This week’s large rate hike by the Federal Reserve means that the era of the Greenspan Put is over.
The Fed increased its base rate by 75 basis points this week and hinted that more increases are coming, in spite of widespread worries about a weak stock market and an economy that might be already in a recession.
The Federal Reserve has been known for its willingness to do “whatever it takes” to avoid a stock market crash. This help from the Fed, usually in the form of unusually low interest rates, has been standard operating procedure since the late 1980s.
Alan Greenspan was a recently appointed chair of the Fed on October 19, 1987, when the stock market fell 20 percent in one day. On the next day, at the urging of the White House, Greenspan made aggressive moves in monetary policy that showed the Fed’s willingness to support the stock market without reservation. The market rebounded, and by the end of that year had a positive return. Market traders from that day adopted a view that downturns in the market would always be countered by Fed policy that would push the market up. This became known as the Greenspan Put, and most market participants adopted a strategy of “buy the dip” during corrections.
The recent long period of low interest rates will be viewed, in hindsight, as a black mark for the Fed, as inequality in wealth and income was exacerbated. The main beneficiaries of that Fed policy were speculators and people who were already wealthy.
But now the Fed is facing a much more complicated situation with inflation above 9 percent. Low interest rates, the main weapon the Fed has in its arsenal, would be inappropriate. The Fed has said it will stick to the policy of raising rates until inflation subsides or if the “neutral rate” of interest is reached.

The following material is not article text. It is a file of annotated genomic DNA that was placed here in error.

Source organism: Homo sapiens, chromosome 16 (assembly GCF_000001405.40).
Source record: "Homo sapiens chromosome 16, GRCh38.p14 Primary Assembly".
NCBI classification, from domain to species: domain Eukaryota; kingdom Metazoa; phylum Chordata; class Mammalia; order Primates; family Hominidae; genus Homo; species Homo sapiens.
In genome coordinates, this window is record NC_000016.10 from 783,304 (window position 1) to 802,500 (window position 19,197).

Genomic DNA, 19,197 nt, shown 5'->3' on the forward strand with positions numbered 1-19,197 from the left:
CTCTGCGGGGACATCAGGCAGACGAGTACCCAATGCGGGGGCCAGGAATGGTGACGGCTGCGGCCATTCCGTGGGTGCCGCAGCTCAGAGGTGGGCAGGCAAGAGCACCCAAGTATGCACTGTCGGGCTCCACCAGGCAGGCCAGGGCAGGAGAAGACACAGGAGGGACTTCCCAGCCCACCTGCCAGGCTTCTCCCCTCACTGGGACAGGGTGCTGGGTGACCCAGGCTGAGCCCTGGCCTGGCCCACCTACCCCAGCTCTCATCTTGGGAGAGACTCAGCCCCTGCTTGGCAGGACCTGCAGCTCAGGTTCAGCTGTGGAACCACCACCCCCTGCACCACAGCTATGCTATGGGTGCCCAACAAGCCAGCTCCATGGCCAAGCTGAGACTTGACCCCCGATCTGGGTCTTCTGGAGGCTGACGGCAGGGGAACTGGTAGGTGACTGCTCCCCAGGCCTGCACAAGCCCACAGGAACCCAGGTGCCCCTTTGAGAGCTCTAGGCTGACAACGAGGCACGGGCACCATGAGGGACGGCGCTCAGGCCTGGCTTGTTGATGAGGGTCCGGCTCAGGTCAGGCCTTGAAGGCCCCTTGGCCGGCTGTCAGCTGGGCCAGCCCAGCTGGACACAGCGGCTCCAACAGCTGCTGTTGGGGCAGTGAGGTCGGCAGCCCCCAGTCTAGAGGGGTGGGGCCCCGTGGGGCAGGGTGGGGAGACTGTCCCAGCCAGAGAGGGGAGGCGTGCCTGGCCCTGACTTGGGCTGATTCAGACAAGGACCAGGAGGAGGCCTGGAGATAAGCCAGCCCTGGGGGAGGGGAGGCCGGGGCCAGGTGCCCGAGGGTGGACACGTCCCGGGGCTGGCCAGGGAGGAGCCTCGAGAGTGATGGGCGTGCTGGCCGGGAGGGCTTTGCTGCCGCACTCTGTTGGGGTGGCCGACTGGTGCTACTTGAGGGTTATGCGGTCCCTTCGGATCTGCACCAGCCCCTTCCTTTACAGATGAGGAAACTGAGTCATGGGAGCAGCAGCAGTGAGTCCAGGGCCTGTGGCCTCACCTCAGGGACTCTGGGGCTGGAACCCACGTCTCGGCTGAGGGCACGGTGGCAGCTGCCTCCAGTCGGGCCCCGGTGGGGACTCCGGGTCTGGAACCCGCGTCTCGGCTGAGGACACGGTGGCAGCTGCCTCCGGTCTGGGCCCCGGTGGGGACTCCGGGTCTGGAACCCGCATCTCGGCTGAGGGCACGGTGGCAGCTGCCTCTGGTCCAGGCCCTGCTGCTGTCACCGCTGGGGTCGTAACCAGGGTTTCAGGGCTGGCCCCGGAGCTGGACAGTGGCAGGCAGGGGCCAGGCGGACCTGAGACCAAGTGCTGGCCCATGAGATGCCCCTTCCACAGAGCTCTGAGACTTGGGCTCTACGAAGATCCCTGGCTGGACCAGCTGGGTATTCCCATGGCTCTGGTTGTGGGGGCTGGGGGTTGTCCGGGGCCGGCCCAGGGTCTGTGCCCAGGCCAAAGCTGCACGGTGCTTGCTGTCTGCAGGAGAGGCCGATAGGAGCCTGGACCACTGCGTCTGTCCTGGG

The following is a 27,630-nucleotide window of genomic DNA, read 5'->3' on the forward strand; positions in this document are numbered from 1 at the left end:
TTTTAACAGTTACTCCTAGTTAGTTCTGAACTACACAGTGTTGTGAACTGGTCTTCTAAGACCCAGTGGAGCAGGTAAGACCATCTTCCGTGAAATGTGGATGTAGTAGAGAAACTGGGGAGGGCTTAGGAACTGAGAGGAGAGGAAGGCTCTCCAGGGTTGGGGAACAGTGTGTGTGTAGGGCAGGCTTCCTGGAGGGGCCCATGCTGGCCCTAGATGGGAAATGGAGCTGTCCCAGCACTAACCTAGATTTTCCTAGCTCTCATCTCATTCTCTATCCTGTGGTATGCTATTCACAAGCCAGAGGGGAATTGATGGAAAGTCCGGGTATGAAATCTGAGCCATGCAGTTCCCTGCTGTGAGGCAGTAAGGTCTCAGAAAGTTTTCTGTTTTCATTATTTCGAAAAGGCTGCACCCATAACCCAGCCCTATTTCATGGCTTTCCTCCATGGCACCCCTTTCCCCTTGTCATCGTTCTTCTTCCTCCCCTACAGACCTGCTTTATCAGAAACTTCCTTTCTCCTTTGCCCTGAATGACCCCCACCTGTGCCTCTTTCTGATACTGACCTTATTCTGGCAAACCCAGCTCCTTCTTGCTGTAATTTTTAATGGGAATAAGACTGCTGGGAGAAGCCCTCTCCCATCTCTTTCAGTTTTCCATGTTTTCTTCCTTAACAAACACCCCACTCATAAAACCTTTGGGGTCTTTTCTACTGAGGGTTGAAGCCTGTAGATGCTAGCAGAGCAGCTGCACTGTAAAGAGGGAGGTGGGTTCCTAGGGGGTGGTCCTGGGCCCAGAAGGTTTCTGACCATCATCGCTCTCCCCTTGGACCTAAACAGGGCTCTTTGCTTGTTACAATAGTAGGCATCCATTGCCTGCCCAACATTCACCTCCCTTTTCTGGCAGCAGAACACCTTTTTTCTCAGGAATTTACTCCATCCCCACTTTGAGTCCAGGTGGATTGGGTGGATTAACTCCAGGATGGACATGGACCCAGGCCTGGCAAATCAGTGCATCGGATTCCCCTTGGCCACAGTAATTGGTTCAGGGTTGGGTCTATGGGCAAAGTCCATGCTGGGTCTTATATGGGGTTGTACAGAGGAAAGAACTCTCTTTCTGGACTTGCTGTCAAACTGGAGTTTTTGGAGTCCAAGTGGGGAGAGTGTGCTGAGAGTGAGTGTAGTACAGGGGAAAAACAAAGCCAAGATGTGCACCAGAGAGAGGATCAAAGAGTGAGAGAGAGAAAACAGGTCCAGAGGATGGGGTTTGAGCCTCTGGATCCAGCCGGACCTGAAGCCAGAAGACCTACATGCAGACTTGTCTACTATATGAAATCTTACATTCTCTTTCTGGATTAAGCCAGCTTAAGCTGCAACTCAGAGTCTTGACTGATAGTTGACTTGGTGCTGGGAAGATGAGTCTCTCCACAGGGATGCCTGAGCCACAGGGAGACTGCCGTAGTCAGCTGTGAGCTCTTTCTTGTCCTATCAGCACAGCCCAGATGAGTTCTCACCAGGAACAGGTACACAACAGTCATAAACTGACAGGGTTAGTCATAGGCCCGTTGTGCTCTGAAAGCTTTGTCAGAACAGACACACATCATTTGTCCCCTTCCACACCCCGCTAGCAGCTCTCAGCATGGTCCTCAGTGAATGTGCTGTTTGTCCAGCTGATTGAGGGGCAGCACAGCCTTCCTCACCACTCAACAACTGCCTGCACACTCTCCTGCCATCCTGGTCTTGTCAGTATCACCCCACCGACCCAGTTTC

Here’s a Bloomberg forecast for how high rates could go, if the Fed is serious about combating inflation:
Six months hence, the policy rate could be as high as 4 percent!
If the stock market goes through a substantial correction, as Jeremy Grantham is predicting, pundits may say that the stock market crash was caused by the Fed. They will demand that the Fed bring back its low interest rate policy. There is no way for the Fed to come out of this period with an A on its report card.
The Greenspan Put has run its course as we reach the 35th anniversary of that fateful day in October 1987. That Fed intervention was a serious mistake, since that market correction was likely to be over quickly. The intervention in markets was also illegal, as the Fed was specifically forbidden from supporting speculation in the 1913 Federal Reserve Act.
But, if the Fed persists in fighting inflation by raising rates even if stock markets crash and a recession is triggered, watch for an outcry demanding the return of the Greenspan Put.
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